I go down to the edge of the sea.
How everything shines in the morning light!
The cusp of the whelk,
the broken cupboard of the clam,
the opened, blue mussels,
moon snails, pale pink and barnacle scarred—
and nothing at all whole or shut, but tattered, split,
dropped by the gulls onto the gray rocks and all the moisture gone.
It’s like a schoolhouse
of little words,
thousands of words.
First you figure out what each one means by itself,
the jingle, the periwinkle, the scallop
full of moonlight.
Then you begin, slowly, to read the whole story.–"Breakage" by Mary Oliver
For the 2 1/2 years that I have been lucky enough to call Campbell Raw Press my full time endeavor, I’ve worked out of our living room, using my Golding Official No. 4 tabletop letterpress to print 99% of the greeting cards, business cards, and other small pieces I design and make. When I need to print larger pieces, like wedding invitation sets, I use The Arm in Williamsburg, a fantastic common use letterpress studio.
All of my bookbinding work is done on a 3′ x 5′ table in the corner of our living room with basic tools and minimal equipment. My toolbox of thread, needles, knives, awls, bone folders, pencils, and beeswax sits next to stacks of book covers in various stages of completion, boxes stuffed with printed cards that need to be scored and/or packaged, a large box of invitation samples, not to mention the glue, tape, jars of pens, stacks of books whose endpapers are drying, and finished books that need to be photographed.
And that doesn’t even include what’s under the table…or the toddler who stands on the toolbox next to my table and helps me rearrange those piles 47 times a day.
Needless to say, I’m working within some pretty tight confines with a business that continues to grow quite steadily day by day. It’s close, happy quarters, but we’re bursting at the seams. Something’s gotta give.
This past week, we had an opportunity to rent the empty main floor storefront in the building we’ve lived in for about 5 years. In addition to being the most convenient studio location ever, the space has a backyard and about 900 square feet of finished indoor space. For a family of 3 living in a sub-400 square foot apartment, the only appropriate response is to drool.
So, we got to work. We measured, we ran numbers, I inquired about the availability of various equipment, and learned about dimensions, logistics, weight, and safety. There was lots of interest from fellow printers in setting up a small co-op letterpress studio, which seemed like just the right path for our burgeoning little business – a great way to get me the setup I needed to work more efficiently, and also ensure that I wouldn’t work in isolation.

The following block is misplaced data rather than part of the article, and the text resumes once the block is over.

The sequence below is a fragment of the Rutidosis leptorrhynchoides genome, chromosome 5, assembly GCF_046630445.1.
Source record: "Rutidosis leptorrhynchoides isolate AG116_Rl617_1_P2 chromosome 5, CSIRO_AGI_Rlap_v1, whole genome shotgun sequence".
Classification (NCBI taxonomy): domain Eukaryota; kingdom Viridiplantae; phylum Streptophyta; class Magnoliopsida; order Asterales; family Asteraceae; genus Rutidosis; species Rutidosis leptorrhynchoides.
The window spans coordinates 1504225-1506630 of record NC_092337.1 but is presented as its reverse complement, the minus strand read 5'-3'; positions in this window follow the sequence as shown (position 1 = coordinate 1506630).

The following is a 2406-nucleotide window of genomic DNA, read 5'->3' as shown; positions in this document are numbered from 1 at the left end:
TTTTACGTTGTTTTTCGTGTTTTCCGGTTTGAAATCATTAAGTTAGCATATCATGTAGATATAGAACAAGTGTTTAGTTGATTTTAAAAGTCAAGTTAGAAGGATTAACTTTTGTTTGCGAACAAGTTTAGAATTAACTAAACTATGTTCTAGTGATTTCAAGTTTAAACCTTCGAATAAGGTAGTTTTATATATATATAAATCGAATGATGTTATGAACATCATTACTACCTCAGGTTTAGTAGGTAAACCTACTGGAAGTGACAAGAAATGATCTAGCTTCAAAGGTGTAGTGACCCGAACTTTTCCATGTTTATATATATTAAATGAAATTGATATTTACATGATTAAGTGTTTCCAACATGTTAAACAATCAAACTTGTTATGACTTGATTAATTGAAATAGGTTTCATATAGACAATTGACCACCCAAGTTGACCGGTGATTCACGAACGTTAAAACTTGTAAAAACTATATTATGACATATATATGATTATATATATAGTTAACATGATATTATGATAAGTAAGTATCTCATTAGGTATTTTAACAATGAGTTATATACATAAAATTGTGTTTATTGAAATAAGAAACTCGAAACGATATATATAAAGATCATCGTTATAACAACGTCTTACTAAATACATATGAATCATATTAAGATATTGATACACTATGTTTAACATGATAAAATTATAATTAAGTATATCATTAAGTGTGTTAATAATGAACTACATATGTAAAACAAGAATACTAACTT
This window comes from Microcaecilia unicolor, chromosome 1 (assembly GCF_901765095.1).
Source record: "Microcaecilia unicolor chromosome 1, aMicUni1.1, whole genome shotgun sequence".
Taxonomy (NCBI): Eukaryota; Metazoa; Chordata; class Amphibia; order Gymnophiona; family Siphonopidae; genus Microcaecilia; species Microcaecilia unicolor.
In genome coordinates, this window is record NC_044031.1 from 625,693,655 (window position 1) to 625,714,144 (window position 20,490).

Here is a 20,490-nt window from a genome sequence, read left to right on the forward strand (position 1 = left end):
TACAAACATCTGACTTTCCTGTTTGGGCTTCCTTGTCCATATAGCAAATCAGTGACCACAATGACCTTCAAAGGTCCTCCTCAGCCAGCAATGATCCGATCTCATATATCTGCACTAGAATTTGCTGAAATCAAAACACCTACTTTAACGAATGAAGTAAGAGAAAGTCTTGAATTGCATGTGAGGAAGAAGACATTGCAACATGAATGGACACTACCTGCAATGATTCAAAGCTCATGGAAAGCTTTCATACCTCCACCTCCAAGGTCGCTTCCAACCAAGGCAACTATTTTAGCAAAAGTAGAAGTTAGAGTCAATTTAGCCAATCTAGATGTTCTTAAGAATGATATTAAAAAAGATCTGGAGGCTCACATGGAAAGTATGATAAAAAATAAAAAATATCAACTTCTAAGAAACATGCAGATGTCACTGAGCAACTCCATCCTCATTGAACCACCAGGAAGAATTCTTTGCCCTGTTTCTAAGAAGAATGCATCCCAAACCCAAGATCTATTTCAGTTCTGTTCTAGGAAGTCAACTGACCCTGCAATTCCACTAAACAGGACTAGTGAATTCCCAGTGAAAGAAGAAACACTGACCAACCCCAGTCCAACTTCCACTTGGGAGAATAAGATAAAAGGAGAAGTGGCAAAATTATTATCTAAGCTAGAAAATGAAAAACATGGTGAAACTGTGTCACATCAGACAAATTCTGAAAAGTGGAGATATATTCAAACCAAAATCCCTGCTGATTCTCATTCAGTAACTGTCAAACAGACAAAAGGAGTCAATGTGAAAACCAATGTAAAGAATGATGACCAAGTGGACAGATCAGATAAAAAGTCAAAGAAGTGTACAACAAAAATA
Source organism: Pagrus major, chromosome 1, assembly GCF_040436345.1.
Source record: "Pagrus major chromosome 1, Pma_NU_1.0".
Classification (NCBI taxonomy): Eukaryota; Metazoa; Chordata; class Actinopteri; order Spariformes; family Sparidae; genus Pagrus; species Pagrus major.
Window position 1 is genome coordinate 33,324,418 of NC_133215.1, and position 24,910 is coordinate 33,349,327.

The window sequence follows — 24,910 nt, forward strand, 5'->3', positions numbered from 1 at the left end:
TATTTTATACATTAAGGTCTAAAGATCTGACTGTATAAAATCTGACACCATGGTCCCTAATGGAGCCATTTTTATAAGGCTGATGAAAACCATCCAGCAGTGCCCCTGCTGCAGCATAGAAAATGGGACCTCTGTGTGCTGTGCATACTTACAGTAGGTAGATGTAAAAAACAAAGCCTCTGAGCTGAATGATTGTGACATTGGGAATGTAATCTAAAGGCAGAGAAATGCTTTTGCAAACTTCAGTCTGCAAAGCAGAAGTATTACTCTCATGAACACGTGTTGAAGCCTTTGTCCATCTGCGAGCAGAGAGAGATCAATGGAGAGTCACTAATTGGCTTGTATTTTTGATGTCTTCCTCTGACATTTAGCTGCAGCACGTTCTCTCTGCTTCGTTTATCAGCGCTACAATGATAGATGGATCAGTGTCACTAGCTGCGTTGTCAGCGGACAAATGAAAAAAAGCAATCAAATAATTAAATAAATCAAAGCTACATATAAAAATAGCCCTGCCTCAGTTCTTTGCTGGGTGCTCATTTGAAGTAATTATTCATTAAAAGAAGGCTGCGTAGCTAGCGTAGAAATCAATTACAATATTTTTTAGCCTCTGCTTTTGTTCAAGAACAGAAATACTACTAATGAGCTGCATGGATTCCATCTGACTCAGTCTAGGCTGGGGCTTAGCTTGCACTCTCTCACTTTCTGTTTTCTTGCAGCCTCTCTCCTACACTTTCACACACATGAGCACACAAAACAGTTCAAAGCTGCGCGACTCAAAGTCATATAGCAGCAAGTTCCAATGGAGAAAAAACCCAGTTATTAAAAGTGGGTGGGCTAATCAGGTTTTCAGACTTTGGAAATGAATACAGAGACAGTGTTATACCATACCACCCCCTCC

After a great deal of research (and getting lots of help from all kinds of wonderful fellow printers), it became clear that the best way to set up a shared studio was with cylinder presses which are relatively easy to use and understand and are safe, though scarce these days. When that fact surfaced, it was time to make some even more precise measurements and see whether it was feasible.
To make a long story short: even the smallest cylinder press would not fit through the front door of the potential space. Sure, the front plate glass window could be removed if we needed to get things in, but we’re talking about a building we don’t own ourselves and on which we would not have a long term lease. It would be careless to spend so much money, time, and energy to move huge pieces of equipment.
It was disappointing to learn that this wasn’t the space for us but I have to tell you that it was also a relief. When the right opportunity comes along, I have to believe we’ll know it and be ready for it and we’ll make something amazing happen. In some ways, I wish that time were now, but I think we have a little more to learn and grow before that’s a reality.
For now, it’s back to the living room grind, back to my basic and busy setup, living the dream day to day with Charlotte at my side and pushing the bounds of what we can do with what we have. It doesn’t feel glamorous, but it’s an awfully happy little set up. If you can ignore the daily bout of utter chaos around 3:30 or 4 when there are toys, books, paper, and scraps strewn around the entire apartment, it’s really pretty calm and wonderful. We’ll be ready for real chaos in the not so distant future, and that’s when we’ll make the next leap.
All of this potential for instant change right now reminded me once again that we *do*, in fact, have a great thing going. We’ve grown what we have quite organically, and that’s just what we want. Sure, big breaks are great, but legacies are built with careful, steady, hard work and a commitment to the things we believe in.
Thanks for supporting that sort of organic growth and our personal approach to work. This dream of a sustainable, profitable, creative, small family business is taking shape because of all the people who support us and work together in small ways to lay a foundation. Soon enough, it’ll be a living, breathing, visible building of its own and we’ll be ready for it.
Please stick with us. There’s so much more to come!